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Chinese Led with rusty trace :-(


micheleboato

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Hi,
Christimas it's ended but i m not happy with your light beacuse it s all with rusty metal trace :-(

So i don t know which led buy next year, because festive light in uk it s very expansive and i can t find other light with 220v and full wave :-(

 

You don't buy china light!

 

Do you have some suggestion for next year?

 

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I suggest you go to Halfords, and buy a can of ignition spray, I have a number of star's that I know in the past have had a rust bleed. I sprayed them last year, no more problems. I also had some spare inside lights I've had for a few years, I put them on a prop on top of my roof this year, no problems.

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Lights here are all exactly the same., pretty much.

 

I have lights from Festive Lights that look very similar and failed this year.

 

I have another type that have very narrow LEDs and they have lasted for years. They are made by Premiere decorations.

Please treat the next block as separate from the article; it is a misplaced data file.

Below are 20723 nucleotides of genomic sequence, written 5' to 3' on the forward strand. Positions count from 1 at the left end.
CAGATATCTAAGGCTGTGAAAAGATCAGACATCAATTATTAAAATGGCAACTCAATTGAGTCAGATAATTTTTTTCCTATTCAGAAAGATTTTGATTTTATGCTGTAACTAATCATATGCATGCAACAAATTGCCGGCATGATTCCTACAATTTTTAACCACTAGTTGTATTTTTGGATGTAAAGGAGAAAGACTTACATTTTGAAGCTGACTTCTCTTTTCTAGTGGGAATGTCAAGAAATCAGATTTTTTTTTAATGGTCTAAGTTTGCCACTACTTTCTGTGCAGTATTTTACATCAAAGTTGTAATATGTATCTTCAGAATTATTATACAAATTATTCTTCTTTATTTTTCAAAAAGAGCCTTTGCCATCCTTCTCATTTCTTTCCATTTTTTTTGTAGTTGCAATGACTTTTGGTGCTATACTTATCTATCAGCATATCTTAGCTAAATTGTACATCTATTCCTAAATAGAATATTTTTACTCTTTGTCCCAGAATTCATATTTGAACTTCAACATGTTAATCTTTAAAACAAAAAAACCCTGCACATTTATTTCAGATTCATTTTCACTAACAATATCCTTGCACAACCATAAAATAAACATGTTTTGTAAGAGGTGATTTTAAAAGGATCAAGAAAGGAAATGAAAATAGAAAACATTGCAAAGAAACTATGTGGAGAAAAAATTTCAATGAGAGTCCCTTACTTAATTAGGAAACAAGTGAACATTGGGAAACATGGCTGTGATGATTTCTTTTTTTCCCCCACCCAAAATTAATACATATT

Finding 220v lights with no multi-function controller and transformer is hard.

Instead, I just cut the lights after the multi function controller and plug them into a 30 volt power supply. Finding 24vac lights is easy, as every store has them, and you can use the CMB16DQC controller which is cheaper.

 

I am mostly RGB though.

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I use non-conductive automotive grease in my L.E.D. sockets and on the L.E.D. leads, just a light coating goes a long way and I have some Big Box Store L.E.D. strands still working and going on 10-15+ years of use now and no issues.  My first year I lost many of the replaceable L.E.D. strands due to corrosion in the sockets and on the L.E.D. leads, but after using a little of this stuff in the sockets and on the L.E.D. leads, haven't had any failures due to rust, just rectifiers going bad or an occasional L.E.D. burning out.   And most of the L.E.D.'s that burn out seem to always be the blue ones, hardly ever replace any other color.   Seems to be the blues that are always the first and most often die in a strand.

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I use non-conductive automotive grease in my L.E.D. sockets and on the L.E.D. leads, just a light coating goes a long way and I have some Big Box Store L.E.D. strands still working and going on 10-15+ years of use now and no issues.  My first year I lost many of the replaceable L.E.D. strands due to corrosion in the sockets and on the L.E.D. leads, but after using a little of this stuff in the sockets and on the L.E.D. leads, haven't had any failures due to rust, just rectifiers going bad or an occasional L.E.D. burning out.   And most of the L.E.D.'s that burn out seem to always be the blue ones, hardly ever replace any other color.   Seems to be the blues that are always the first and most often die in a strand.